Smallholders Insurance from Greenlands

Author Topic: Refresh of potting compost  (Read 10859 times)

jaffab

  • Joined Sep 2019
Refresh of potting compost
« on: October 05, 2023, 12:43:19 pm »
All,

We have various pots of growing material (peat free) -  we have used around the place this year - hanging baskets, troughs for flowers, troughs for cucumbers, tomatoes etc.   When bought it in bags, it is called compost, not its not what I would call compost

Anyway, rather than waste all this or consume it to a land fill, I want to re-energise it and use it again next year.

We recently have taken on goats, which produce plenty of manure.

Can I just:
1) Empty all the pots into a 2 tonne big builders bag
2) Mix in a lot of the goat waste and used goat straw
3) Throw in some worms
4) Throw in some of last years leaf mulch
5) Mix it all up
6) Leave it to sit over winter

Will that work?

I am trying to avoid having great big piles of rotting manure around the place, or binning the old growing material, or having to buy it all again - that would all seem a waste

What are peoples thoughts?

Not really a gardener, so any advice welcome.

Fleecewife

  • Joined May 2010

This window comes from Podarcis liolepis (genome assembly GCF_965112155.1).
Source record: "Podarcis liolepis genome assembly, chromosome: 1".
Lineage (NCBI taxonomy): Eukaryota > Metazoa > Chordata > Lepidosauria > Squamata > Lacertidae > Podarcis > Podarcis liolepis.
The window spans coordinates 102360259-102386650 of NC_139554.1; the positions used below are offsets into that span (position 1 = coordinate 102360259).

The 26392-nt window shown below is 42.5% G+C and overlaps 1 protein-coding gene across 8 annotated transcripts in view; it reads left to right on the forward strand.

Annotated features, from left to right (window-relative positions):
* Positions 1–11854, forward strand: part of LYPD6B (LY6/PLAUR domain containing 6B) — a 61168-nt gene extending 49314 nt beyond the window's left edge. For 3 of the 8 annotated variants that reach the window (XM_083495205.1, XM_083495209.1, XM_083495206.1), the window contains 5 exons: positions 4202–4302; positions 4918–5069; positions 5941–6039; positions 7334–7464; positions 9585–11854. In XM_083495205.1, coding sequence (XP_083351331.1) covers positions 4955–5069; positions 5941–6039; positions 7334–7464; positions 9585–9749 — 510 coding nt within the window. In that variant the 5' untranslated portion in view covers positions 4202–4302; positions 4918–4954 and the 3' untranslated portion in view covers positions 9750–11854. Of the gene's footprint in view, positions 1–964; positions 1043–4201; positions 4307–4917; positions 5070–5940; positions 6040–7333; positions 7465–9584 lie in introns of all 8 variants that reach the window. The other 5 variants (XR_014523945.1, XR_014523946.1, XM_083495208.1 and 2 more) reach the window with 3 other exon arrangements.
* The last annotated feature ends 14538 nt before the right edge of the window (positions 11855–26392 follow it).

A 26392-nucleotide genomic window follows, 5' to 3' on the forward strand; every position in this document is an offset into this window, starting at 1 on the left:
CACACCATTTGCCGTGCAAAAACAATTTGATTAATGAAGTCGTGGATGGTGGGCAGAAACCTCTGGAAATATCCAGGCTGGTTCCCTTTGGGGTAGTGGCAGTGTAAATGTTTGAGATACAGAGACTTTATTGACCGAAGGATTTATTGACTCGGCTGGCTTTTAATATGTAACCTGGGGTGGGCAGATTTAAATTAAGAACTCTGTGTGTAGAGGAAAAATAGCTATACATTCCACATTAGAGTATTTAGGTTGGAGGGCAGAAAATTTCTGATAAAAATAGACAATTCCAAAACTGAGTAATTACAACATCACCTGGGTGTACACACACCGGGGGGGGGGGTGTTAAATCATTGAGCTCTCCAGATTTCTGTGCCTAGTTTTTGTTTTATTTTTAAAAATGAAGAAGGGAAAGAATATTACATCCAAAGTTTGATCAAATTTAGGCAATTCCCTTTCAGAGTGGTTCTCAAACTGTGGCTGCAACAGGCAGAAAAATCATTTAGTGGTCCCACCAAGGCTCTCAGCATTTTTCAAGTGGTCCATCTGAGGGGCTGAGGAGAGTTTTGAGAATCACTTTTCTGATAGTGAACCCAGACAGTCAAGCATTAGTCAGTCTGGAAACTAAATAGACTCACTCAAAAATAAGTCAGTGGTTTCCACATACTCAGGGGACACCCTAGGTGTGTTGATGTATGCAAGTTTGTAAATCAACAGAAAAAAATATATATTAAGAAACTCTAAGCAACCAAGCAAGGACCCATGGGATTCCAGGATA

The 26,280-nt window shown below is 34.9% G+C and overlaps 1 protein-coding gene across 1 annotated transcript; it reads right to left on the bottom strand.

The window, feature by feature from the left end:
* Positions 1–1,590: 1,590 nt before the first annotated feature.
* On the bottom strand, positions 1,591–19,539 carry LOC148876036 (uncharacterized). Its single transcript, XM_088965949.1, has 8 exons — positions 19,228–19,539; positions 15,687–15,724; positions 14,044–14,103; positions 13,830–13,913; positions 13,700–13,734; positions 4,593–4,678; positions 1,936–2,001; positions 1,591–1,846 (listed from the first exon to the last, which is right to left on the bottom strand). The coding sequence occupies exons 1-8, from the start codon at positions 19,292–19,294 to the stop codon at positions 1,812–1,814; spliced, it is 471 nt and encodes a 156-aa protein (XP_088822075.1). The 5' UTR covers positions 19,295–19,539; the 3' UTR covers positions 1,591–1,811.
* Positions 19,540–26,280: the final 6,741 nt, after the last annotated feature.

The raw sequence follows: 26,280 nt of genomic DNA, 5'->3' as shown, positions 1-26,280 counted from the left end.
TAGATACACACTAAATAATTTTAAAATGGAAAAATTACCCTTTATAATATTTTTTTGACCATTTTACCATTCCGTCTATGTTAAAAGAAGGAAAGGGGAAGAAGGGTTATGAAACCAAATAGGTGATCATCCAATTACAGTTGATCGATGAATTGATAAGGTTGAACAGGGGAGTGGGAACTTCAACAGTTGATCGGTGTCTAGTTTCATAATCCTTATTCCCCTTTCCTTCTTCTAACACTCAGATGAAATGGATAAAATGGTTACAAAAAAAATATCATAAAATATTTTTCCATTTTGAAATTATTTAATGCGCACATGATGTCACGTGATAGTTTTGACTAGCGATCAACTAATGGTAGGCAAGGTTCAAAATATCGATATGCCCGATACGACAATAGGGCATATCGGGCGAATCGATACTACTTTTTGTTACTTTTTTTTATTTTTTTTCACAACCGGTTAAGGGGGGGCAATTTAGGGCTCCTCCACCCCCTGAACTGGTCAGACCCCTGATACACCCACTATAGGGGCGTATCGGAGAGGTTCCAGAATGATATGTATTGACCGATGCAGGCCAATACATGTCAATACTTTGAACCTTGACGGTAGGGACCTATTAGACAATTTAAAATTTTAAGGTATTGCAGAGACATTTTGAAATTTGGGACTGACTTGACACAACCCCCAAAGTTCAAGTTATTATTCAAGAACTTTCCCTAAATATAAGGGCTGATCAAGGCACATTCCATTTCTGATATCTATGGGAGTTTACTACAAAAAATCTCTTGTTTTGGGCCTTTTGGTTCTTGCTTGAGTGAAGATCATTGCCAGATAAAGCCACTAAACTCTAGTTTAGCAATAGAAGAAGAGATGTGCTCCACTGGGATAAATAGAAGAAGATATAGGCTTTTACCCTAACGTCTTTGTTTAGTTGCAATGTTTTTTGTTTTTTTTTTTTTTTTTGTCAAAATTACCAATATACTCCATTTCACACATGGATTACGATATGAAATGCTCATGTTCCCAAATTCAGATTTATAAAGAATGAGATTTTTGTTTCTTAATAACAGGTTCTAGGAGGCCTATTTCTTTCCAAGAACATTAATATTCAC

• South Lanarkshire
    • ScotHebs
Re: Refresh of potting compost
« Reply #1 on: October 05, 2023, 02:50:04 pm »
I wouldn't use a builder's bag because they photo degrade into lots of little bits of polypropylene which we don't want in the environment.  Best to make a compost heap about 4 feet cubed with a lid if possible, out of wood such as old pallets and make your own garden compost.  The stuff sold in plastic sacks is more a sterile growing medium but as you have realised can be used to make a living compost, much better for growing plants in.
Add various stuff to your compost bin such as thin layers (4") of cut grass, non-pernicious weeds, fallen leaves (don't waste stuff which has already rotted), your goat manure plus any poultry manure (not dog or cat droppings), ripped up cardboard minus sticky tape, all peelings, green waste etc from the kitchen and of course the 'compost' you grew flowers in last year.  Let it get rained on then shut the lid or cover and leave for a year.  You can turn it in that time to speed things up. Use it as a lovely fertile, home made growing medium.
Compost worms will make their own way into a wooden bin even if it's built on hard standing.  You need red compost worms not earthworms.
If you want to grow your own flowers from seed, then make plain leafmould and mix with sieved molehill soil for sowing (seeds don't need fertility), then plant out into your garden compost.
You could also allow yourself to become a vegetable gardener as your skill and knowledge grows
 8)   :garden:
« Last Edit: October 05, 2023, 02:55:58 pm by Fleecewife »
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